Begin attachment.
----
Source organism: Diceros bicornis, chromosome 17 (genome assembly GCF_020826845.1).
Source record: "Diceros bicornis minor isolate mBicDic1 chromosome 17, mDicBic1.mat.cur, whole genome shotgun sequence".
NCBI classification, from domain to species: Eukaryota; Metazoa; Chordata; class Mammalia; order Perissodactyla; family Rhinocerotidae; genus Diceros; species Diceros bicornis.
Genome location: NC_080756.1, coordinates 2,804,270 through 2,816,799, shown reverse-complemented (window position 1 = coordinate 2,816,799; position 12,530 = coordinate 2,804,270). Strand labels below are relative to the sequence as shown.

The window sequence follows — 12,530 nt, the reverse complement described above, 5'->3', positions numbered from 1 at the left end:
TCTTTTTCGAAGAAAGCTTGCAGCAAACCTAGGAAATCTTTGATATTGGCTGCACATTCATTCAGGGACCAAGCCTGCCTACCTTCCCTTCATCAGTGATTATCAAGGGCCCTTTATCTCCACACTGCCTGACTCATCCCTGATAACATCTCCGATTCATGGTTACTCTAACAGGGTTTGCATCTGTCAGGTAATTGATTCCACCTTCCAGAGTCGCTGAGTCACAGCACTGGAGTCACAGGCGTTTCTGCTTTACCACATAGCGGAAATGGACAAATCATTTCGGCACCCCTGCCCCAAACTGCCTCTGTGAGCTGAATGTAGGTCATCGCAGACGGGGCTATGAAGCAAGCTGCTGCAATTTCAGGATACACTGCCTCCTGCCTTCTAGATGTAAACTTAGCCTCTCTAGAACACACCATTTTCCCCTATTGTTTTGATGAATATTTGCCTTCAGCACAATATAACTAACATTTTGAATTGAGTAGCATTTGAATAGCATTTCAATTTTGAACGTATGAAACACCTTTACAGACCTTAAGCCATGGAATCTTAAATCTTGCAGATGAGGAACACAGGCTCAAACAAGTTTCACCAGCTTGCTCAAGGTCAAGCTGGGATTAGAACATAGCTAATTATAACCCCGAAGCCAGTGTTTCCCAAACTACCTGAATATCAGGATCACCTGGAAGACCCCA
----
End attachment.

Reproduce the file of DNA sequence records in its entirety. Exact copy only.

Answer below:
Source organism: Diceros bicornis, chromosome 17 (genome assembly GCF_020826845.1).
Source record: "Diceros bicornis minor isolate mBicDic1 chromosome 17, mDicBic1.mat.cur, whole genome shotgun sequence".
NCBI classification, from domain to species: Eukaryota; Metazoa; Chordata; class Mammalia; order Perissodactyla; family Rhinocerotidae; genus Diceros; species Diceros bicornis.
Genome location: NC_080756.1, coordinates 2,804,270 through 2,816,799, shown reverse-complemented (window position 1 = coordinate 2,816,799; position 12,530 = coordinate 2,804,270). Strand labels below are relative to the sequence as shown.

The window sequence follows — 12,530 nt, the reverse complement described above, 5'->3', positions numbered from 1 at the left end:
TCTTTTTCGAAGAAAGCTTGCAGCAAACCTAGGAAATCTTTGATATTGGCTGCACATTCATTCAGGGACCAAGCCTGCCTACCTTCCCTTCATCAGTGATTATCAAGGGCCCTTTATCTCCACACTGCCTGACTCATCCCTGATAACATCTCCGATTCATGGTTACTCTAACAGGGTTTGCATCTGTCAGGTAATTGATTCCACCTTCCAGAGTCGCTGAGTCACAGCACTGGAGTCACAGGCGTTTCTGCTTTACCACATAGCGGAAATGGACAAATCATTTCGGCACCCCTGCCCCAAACTGCCTCTGTGAGCTGAATGTAGGTCATCGCAGACGGGGCTATGAAGCAAGCTGCTGCAATTTCAGGATACACTGCCTCCTGCCTTCTAGATGTAAACTTAGCCTCTCTAGAACACACCATTTTCCCCTATTGTTTTGATGAATATTTGCCTTCAGCACAATATAACTAACATTTTGAATTGAGTAGCATTTGAATAGCATTTCAATTTTGAACGTATGAAACACCTTTACAGACCTTAAGCCATGGAATCTTAAATCTTGCAGATGAGGAACACAGGCTCAAACAAGTTTCACCAGCTTGCTCAAGGTCAAGCTGGGATTAGAACATAGCTAATTATAACCCCGAAGCCAGTGTTTCCCAAACTACCTGAATATCAGGATCACCTGGAAGACCCCA